Suitable data transmission programs can be read into the program store 32 via a DMA-channel (direct memory access) 36,33.
The instructions, which consist of 16 bits, comprise a two bit operation code and a 14 bit address. Depending upon the type of instruction, the following types of operation codes indentify the address portion of the instruction.
00 Switching address
01 Starting address for a block transfer
10 Individual transfer address or end address for a block transfer.
11 Stop information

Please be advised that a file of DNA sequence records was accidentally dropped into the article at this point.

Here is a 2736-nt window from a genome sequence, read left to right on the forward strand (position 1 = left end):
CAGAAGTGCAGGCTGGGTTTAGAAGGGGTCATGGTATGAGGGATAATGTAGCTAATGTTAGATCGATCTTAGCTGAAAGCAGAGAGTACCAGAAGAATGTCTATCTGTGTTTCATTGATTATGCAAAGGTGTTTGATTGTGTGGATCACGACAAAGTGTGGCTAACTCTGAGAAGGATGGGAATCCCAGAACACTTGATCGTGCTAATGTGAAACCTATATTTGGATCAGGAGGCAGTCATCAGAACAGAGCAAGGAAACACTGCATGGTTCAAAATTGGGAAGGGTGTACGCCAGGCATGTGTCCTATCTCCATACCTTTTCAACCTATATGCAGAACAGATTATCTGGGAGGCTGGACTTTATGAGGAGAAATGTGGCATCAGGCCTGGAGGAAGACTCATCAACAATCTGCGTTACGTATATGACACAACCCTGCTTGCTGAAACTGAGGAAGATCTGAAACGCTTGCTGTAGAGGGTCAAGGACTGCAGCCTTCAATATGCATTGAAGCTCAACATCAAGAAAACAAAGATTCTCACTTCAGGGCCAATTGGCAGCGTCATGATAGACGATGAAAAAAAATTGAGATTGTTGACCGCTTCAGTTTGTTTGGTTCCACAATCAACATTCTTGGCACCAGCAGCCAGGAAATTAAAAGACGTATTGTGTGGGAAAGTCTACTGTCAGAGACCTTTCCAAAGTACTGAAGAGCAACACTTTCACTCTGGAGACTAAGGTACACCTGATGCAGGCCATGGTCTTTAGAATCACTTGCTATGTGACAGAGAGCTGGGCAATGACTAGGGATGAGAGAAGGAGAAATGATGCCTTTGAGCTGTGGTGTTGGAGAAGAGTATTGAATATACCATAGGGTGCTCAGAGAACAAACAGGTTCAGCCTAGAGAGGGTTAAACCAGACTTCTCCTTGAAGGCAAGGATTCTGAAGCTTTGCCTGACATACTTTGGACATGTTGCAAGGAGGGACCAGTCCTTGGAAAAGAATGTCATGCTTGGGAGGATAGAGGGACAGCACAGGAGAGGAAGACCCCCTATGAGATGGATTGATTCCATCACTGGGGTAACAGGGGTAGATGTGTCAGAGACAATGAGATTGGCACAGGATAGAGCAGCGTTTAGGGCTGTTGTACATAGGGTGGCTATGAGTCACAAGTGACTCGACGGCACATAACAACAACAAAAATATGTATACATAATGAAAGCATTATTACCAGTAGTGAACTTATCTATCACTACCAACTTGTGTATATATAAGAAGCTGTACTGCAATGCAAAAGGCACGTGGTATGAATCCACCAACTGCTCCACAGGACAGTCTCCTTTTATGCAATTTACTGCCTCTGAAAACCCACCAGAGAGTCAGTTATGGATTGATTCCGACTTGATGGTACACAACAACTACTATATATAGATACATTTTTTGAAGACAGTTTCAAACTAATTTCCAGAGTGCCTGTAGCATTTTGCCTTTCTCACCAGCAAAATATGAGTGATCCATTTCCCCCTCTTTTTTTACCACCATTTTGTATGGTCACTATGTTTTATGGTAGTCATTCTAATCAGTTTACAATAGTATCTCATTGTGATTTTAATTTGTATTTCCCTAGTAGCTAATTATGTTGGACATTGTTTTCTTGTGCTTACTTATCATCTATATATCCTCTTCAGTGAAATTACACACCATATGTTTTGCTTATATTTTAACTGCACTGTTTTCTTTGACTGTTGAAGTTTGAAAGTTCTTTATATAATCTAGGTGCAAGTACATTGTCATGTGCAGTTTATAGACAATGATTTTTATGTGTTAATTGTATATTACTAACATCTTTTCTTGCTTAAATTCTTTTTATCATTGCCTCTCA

The function of the data exchange processor will now be described. The command counter 39 is firstly preset to the starting address of the data exchange program selected. It is counted upward after each instruction and thus points to the next instruction. The instruction found at the address to which the command counter points is read out of the program store 32 and is decoded in the instruction decoder 31. The program control 30 produces therefrom the corresponding control signals for the functional units of the data exchange computer and for the traffic stores accessed by the data exchange computer. Switch addresses are directly connected through to the address bus 33 by means of the switch 38. The address counter 35 is preset to the starting address in block transfer commands, and the comparator 37 is preset to the end address. The address counter then produces ascending addresses on the address bus 33 until the comparator identifies the end of the data block. In the case of an individual transfer instruction, the transmission address is directly guided to the address bus 33. A stop instruction (stop information) terminates the data exchange program, to identify the end of the information transmission phase. The data exchange processor then supplies a corresponding command to the master computer in order to initiate the control phase.